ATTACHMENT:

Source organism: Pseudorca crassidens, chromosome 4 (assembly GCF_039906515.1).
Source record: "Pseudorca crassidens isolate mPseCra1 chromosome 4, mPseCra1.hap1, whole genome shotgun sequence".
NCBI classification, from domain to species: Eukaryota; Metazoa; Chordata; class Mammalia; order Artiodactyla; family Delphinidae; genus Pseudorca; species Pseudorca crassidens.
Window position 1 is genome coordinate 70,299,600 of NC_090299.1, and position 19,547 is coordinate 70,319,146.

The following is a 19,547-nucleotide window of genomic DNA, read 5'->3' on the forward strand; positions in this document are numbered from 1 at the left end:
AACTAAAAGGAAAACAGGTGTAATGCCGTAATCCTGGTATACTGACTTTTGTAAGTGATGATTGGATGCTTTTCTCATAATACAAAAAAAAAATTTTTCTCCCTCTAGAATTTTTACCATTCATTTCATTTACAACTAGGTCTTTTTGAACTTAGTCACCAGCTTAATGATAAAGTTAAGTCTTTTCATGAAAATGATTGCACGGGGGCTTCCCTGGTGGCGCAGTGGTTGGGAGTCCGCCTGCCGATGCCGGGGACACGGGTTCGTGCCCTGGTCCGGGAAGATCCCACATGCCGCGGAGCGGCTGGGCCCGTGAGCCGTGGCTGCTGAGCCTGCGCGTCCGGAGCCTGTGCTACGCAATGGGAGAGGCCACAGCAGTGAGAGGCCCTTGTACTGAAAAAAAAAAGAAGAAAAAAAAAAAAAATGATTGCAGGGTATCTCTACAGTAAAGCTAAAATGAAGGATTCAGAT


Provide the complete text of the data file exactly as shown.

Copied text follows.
Source organism: Pseudorca crassidens, chromosome 4 (assembly GCF_039906515.1).
Source record: "Pseudorca crassidens isolate mPseCra1 chromosome 4, mPseCra1.hap1, whole genome shotgun sequence".
NCBI classification, from domain to species: Eukaryota; Metazoa; Chordata; class Mammalia; order Artiodactyla; family Delphinidae; genus Pseudorca; species Pseudorca crassidens.
Window position 1 is genome coordinate 70,299,600 of NC_090299.1, and position 19,547 is coordinate 70,319,146.

The following is a 19,547-nucleotide window of genomic DNA, read 5'->3' on the forward strand; positions in this document are numbered from 1 at the left end:
AACTAAAAGGAAAACAGGTGTAATGCCGTAATCCTGGTATACTGACTTTTGTAAGTGATGATTGGATGCTTTTCTCATAATACAAAAAAAAAATTTTTCTCCCTCTAGAATTTTTACCATTCATTTCATTTACAACTAGGTCTTTTTGAACTTAGTCACCAGCTTAATGATAAAGTTAAGTCTTTTCATGAAAATGATTGCACGGGGGCTTCCCTGGTGGCGCAGTGGTTGGGAGTCCGCCTGCCGATGCCGGGGACACGGGTTCGTGCCCTGGTCCGGGAAGATCCCACATGCCGCGGAGCGGCTGGGCCCGTGAGCCGTGGCTGCTGAGCCTGCGCGTCCGGAGCCTGTGCTACGCAATGGGAGAGGCCACAGCAGTGAGAGGCCCTTGTACTGAAAAAAAAAAGAAGAAAAAAAAAAAAAATGATTGCAGGGTATCTCTACAGTAAAGCTAAAATGAAGGATTCAGAT